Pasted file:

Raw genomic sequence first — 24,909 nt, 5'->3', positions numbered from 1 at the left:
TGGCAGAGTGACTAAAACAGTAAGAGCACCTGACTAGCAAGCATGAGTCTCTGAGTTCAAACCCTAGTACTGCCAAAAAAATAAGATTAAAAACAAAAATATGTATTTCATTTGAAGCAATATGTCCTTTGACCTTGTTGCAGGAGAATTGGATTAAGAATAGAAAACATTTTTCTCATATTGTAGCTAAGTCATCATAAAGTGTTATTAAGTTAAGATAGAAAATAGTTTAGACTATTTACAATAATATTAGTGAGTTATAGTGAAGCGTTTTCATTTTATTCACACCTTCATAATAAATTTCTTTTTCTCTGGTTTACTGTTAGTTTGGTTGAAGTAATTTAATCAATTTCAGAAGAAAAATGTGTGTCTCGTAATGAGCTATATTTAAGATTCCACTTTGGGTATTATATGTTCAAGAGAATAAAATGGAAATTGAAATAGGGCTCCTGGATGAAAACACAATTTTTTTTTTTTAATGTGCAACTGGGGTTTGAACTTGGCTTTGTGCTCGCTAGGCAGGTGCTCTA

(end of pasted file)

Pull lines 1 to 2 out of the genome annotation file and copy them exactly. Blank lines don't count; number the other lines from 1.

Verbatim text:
Raw genomic sequence first — 24,909 nt, 5'->3', positions numbered from 1 at the left:
TGGCAGAGTGACTAAAACAGTAAGAGCACCTGACTAGCAAGCATGAGTCTCTGAGTTCAAACCCTAGTACTGCCAAAAAAATAAGATTAAAAACAAAAATATGTATTTCATTTGAAGCAATATGTCCTTTGACCTTGTTGCAGGAGAATTGGATTAAGAATAGAAAACATTTTTCTCATATTGTAGCTAAGTCATCATAAAGTGTTATTAAGTTAAGATAGAAAATAGTTTAGACTATTTACAATAATATTAGTGAGTTATAGTGAAGCGTTTTCATTTTATTCACACCTTCATAATAAATTTCTTTTTCTCTGGTTTACTGTTAGTTTGGTTGAAGTAATTTAATCAATTTCAGAAGAAAAATGTGTGTCTCGTAATGAGCTATATTTAAGATTCCACTTTGGGTATTATATGTTCAAGAGAATAAAATGGAAATTGAAATAGGGCTCCTGGATGAAAACACAATTTTTTTTTTTTAATGTGCAACTGGGGTTTGAACTTGGCTTTGTGCTCGCTAGGCAGGTGCTCTA